It was an offhand remark that apparently touched a nerve.

At the Blue Ribbon panel at the recent Convergence 2006 Transportation Electronics Conference, Jeffrey Owens, president of Delphi Corp.'s Electronics & Safety unit, takes a lighthearted jab at auto makers that place inordinate emphasis on component cost.

“Software is generally considered free,” Owens says with a grin, drawing chuckles from the audience and some fellow auto suppliers on the panel.

One of the panelists was Hans-Georg Frischkorn, executive director-global electrical systems controls and software for General Motors Corp., Delphi's largest customer. As part of its bankruptcy case, Delphi has complained that thousands of its contracts with GM are unprofitable.

Later in the panel session, responding to the comment, Frischkorn suggests GM could be paying too much for automotive software, and that GM would begin “true-cost analysis” to determine precisely how much GM should be paying for software.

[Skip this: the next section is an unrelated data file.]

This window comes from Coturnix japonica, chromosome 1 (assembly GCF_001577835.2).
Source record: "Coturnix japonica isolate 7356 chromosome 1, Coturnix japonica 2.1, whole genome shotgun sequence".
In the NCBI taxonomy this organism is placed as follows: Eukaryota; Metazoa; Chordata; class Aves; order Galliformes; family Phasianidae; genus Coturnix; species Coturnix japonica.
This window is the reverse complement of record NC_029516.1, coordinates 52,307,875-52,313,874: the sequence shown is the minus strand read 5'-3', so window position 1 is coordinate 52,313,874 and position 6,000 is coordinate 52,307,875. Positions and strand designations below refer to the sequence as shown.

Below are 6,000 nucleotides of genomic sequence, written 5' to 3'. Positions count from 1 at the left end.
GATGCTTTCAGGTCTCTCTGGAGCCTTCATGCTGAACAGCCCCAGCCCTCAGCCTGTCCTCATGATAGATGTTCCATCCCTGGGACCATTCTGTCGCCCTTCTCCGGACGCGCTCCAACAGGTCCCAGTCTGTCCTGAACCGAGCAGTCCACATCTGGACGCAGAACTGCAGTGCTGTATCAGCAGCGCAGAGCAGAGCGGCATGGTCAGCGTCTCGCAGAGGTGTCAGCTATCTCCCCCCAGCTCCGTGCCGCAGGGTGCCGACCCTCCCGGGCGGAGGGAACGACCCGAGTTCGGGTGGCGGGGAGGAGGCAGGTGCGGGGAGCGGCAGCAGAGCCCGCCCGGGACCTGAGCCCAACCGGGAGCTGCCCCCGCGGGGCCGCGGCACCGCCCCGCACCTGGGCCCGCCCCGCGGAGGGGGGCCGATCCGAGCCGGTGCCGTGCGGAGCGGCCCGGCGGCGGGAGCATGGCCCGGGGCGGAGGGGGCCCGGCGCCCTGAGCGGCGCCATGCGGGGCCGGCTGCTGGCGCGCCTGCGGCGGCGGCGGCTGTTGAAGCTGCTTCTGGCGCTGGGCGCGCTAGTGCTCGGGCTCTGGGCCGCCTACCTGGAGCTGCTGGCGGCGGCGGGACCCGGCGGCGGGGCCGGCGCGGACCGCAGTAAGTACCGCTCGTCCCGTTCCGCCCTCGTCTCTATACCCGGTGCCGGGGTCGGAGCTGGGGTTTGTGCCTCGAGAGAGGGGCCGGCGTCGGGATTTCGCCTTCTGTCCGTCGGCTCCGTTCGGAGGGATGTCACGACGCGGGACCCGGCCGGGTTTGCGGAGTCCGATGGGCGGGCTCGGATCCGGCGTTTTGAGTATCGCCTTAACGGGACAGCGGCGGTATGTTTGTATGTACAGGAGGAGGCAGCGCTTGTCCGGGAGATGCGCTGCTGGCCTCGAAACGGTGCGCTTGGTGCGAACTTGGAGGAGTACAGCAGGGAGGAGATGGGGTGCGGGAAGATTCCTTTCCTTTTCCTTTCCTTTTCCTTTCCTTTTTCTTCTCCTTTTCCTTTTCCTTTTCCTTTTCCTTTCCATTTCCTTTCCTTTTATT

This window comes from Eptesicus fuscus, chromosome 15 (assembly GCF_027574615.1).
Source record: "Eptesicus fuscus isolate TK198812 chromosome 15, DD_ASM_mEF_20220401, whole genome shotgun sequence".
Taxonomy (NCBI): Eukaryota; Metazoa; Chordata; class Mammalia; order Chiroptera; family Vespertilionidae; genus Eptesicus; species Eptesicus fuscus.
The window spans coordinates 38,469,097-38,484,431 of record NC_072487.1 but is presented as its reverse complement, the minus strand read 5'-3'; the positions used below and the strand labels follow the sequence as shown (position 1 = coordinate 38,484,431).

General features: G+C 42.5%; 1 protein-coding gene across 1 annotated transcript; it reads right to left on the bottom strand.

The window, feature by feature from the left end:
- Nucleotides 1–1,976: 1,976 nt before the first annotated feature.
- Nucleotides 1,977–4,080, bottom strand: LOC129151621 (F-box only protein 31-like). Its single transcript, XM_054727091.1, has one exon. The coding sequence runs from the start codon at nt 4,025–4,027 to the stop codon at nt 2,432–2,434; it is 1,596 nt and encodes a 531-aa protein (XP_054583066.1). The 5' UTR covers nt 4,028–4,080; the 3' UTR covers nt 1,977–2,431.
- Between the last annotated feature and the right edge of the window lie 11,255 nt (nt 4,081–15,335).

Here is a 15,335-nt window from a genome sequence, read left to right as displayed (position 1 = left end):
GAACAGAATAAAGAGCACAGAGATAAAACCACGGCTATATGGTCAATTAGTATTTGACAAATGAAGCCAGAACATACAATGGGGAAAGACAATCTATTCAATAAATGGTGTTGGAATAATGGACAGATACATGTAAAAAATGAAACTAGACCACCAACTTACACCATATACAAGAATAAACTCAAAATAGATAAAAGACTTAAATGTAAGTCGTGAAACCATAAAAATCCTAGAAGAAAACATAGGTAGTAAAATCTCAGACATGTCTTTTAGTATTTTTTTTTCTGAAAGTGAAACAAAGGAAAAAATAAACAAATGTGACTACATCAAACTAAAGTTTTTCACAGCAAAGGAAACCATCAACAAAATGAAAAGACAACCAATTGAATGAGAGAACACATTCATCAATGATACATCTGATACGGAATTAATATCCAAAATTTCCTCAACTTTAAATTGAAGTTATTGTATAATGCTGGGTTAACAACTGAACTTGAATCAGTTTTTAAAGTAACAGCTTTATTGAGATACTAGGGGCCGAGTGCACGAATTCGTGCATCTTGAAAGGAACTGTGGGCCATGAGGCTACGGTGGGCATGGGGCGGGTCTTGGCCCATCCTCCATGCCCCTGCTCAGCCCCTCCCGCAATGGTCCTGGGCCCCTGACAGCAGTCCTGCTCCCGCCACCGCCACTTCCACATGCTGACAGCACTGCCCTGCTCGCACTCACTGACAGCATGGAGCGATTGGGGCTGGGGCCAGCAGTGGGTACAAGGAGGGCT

Afterward, Frischkorn tells Ward's there may be some instances when “we are paying too little,” he says. “We don't really understand the cost of software.”

True cost analysis will entail a series of metrics that will take into account manufacturing, quality control, engineering and the ability to reuse software.

“The first step is to establish a good database on software. We lack data in the industry on that,” Frischkorn says.

Owens tells Ward's he doubts GM's true-cost analysis will result in massive software price cuts. Actually, he's hoping the study will prove Delphi deserves to be paid more.

“I don't think we'll have a negative impact from that at all,” he says. “I think we could actually go the other way. I think we're undervalued in some portions of our software development.”

Owens says Delphi's exposure to total cost analysis in other component sectors “has been very positive.”

Suppliers such as Delphi are responsible for providing vast amounts of electronic functionality in vehicles today and deserve to be duly compensated, he says.

“It's becoming such a huge component of our delivered product now and such an invisible one that, in the end, the consumer doesn't see that,” he says. “The consumer doesn't understand it, and, frankly, most of the car companies' senior management doesn't understand it, either.”

Owens says the average vehicle in North America today has about 22 electronic controllers, compared with about 15 globally.